I believe you have missed my point of “get me the first char of the string”. Any suggestion?

I suggest that “get me the first char of the string” has a really obvious answer (s[0]) that works for all ASCII strings; and for general Unicode, the question doesn’t make enough sense to bother with. What’s the first char of “ﷻ”? What’s the first char of “ffi”? What’s the first char of “😊”? What’s the first char of “🇺🇿”? What’s the first char of “👨🏿‍🌾” (which displays as two glyphs in my Safari, by the way)?

Or maybe you want to suggest how to reverse a (UTF-8) string?

Same deal. Even for plain old ASCII, I don’t understand the motivation for reversing the bytes of a string. "Hello world" makes sense; "dlrow olleH" looks like Klingon or something. If you want to reverse the elements of an array, then use an array of ints or something; don’t try to motivate reversal using text.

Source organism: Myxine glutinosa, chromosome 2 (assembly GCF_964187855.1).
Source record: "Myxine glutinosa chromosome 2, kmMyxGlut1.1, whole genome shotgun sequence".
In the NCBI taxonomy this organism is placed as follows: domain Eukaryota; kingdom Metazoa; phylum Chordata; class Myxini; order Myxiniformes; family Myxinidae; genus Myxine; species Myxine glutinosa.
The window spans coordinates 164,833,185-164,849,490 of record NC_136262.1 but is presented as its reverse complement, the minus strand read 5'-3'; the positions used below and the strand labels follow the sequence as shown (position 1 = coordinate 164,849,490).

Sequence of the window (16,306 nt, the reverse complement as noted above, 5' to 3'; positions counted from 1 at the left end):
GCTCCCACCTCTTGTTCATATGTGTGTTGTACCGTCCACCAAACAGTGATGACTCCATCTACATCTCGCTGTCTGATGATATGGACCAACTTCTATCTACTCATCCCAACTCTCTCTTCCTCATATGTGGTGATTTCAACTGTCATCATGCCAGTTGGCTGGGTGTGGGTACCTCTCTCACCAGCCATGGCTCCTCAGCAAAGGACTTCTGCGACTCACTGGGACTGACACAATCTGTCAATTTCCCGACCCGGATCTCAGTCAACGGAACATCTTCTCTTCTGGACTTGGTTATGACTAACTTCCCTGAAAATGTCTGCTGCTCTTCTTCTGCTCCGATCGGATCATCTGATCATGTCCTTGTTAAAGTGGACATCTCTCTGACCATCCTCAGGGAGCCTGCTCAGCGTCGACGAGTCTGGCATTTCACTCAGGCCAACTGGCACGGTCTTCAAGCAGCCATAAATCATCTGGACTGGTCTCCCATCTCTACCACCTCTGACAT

This is before we go into things like
which looks the same as
But how your sort works now?

strcmp-on-UTF-8-text still sorts by codepoint; so a string with two codepoints “65, 301” will sort lexicographically before a string with one codepoint “E9”. Students won’t be surprised by this. If anything, they’ll be surprised at how those two different strings actually render almost identically on their screens!

C++ students in particular may be amused by U+037E GREEK QUESTION MARK, which looks like this: “;” and renders almost identically to U+003B SEMICOLON “;”. Looks the same, behaves differently at the bits-and-bytes level. This general phenomenon gives rise to IDN homograph attacks on the Web. In a course specifically on Unicode and text processing, you could then go off into the weeds on whether “looks the same” should be the basis for “acts the same,” and draw parallels to what happened with “Han unification,” and just generally spend a week on the intersection of politics with Unicode.